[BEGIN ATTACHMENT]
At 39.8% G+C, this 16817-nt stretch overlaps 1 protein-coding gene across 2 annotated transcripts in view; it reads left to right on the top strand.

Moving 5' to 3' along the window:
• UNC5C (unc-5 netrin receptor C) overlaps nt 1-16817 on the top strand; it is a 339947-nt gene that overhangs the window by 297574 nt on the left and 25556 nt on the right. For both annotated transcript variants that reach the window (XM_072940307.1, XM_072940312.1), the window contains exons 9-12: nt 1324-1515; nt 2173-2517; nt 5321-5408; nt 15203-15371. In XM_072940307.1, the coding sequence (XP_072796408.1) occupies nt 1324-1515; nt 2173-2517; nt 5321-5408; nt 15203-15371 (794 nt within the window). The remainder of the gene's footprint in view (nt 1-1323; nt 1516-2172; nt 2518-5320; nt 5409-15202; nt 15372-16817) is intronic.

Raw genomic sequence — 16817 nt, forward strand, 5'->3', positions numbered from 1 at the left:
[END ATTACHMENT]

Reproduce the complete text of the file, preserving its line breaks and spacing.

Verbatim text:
At 39.8% G+C, this 16817-nt stretch overlaps 1 protein-coding gene across 2 annotated transcripts in view; it reads left to right on the top strand.

Moving 5' to 3' along the window:
• UNC5C (unc-5 netrin receptor C) overlaps nt 1-16817 on the top strand; it is a 339947-nt gene that overhangs the window by 297574 nt on the left and 25556 nt on the right. For both annotated transcript variants that reach the window (XM_072940307.1, XM_072940312.1), the window contains exons 9-12: nt 1324-1515; nt 2173-2517; nt 5321-5408; nt 15203-15371. In XM_072940307.1, the coding sequence (XP_072796408.1) occupies nt 1324-1515; nt 2173-2517; nt 5321-5408; nt 15203-15371 (794 nt within the window). The remainder of the gene's footprint in view (nt 1-1323; nt 1516-2172; nt 2518-5320; nt 5409-15202; nt 15372-16817) is intronic.

Raw genomic sequence — 16817 nt, forward strand, 5'->3', positions numbered from 1 at the left: